The background: the House has been successful in securing funding from the Arts Council for a collaborative programme of arts activities which includes a series of creative writing workshops. Here, Ben Cassidy, who is attending the programme, describes his experience of the second session. For some of the poems which emerged from this session, click here.
For some, poetry is the unmentionable term of literature, and can conjure up painful recollections of school days, and the awkward experiences of being put on the spot to respond to things you really don’t understand. Even best-selling novelists have spoken of their feelings of inadequacies surrounding poetry. This was the opening topic, and after a short discussion amongst the class, the one word singled out, by tutor Rachel Sills, that poetry should try and be, is ‘fun’.That doesn’t mean that serious topics aren’t of course tackled, or darker ideas explored (they very much were, later…). A playfulness of language was identified as crucial, and poetry’s ability to do more with it than other genres.
A string of fake pearls was handed around, and everyone asked to think about their physical attributes. A writing exercise was then set, that focused on responding by word association, writing thoughts about where the pearls may have come from and how they differed from any others anyone may have seen. Encouraging us to think about the object in different ways, such as how the light may hit the surface of the pearls to observe the colours that come from it. This meant that fresh perspectives were possible, that’s so important when thinking of writing a poem. This wasn’t the only object to be explored.
Following on from the pearls exercise, which helped get rid of ‘blank page syndrome’, a number of other objects were placed on the tables. They included a paraffin lamp, a top-hat, a coal scuttle, a bed pan and various other domestic items. Whilst we were asked to try and think of the stories they may have been a part of, the focus was on the fine-details of the objects, the sense-evoking aspects of them: weight, sheen, scent and sounds they may make when touched. This was a great way to ensure our work would be centred on the concrete and not abstract elements. The purpose of the task became fully apparent. The job of a poem, we learnt, is to allow the thing being discussed to tell a story of its own. Using such a practical method to demonstrate this was a wonderful plan. It helped everyone to write from a greater distance than one might with fiction, and proved that the language of poetry is the idea itself – which the tutor very helpfully explained.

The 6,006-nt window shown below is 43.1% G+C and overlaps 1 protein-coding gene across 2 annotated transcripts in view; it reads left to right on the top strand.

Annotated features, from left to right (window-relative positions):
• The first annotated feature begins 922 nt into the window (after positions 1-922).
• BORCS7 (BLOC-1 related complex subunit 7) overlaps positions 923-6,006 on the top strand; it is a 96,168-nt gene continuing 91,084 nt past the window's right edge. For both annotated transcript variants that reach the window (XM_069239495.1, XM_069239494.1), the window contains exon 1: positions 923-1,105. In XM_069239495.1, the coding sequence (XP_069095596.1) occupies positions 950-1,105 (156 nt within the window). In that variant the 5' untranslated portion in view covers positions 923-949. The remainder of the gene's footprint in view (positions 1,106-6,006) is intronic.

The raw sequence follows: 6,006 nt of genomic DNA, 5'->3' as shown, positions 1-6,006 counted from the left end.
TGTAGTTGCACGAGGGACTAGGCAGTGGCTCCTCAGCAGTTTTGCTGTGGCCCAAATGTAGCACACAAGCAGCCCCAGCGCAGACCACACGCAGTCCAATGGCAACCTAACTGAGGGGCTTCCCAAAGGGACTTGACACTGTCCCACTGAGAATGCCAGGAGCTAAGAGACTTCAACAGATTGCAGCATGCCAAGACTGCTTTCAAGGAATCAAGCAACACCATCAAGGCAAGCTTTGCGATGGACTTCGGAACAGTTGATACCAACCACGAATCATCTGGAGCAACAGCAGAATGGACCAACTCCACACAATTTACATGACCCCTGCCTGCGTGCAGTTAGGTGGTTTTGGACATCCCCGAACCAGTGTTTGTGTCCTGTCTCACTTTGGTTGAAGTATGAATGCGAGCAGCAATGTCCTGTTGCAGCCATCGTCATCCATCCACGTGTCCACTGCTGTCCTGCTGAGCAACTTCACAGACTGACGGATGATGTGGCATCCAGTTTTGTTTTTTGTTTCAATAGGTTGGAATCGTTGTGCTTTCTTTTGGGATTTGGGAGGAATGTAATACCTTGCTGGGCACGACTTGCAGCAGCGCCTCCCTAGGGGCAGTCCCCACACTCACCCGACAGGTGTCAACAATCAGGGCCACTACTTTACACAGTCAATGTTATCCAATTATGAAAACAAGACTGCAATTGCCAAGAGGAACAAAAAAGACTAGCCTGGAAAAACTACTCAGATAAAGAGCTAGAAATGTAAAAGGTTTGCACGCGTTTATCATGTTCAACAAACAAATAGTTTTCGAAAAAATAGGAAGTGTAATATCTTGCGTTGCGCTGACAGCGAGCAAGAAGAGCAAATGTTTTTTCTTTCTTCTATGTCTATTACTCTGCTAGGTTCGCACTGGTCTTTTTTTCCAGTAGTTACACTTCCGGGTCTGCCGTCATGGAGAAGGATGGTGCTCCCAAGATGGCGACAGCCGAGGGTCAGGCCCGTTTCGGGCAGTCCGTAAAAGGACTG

As with the previous class, anyone who chose to could share their work and receive feedback from others. As the work of those who chose to read out was generally shorter, it meant even more insight could be . Alternative word choices were suggested by some, which might have been just what some of the poems needed to feel more complete. The chance to speak the words out too, in a group, meant you could hear how they sound – another crucial way of possibly editing a poem, ensuring every syllable earns its place and helps to add to the desired overall effect.
Perhaps most of all, this class helped to de-mystify and break down barriers some may have had before they went in, in an environment steeped with history and fascinating treasures to work with. It was a well delivered session and resulted in poems that ranged from the highly humorous, to the truly terrifying. It really did show the scope which language has to contain large ideas within the compact unit of sound and sense, that a poem is, amongst many other things. Fun, friendly and time spent that meant knowing things you didn’t before attending, it was another roaring success and will undoubtedly continue to be in the future. Thoroughly recommended.
This project has been funded using public funding by the National Lottery through Arts Council England, The Granada Foundation and The Duchy of Lancaster.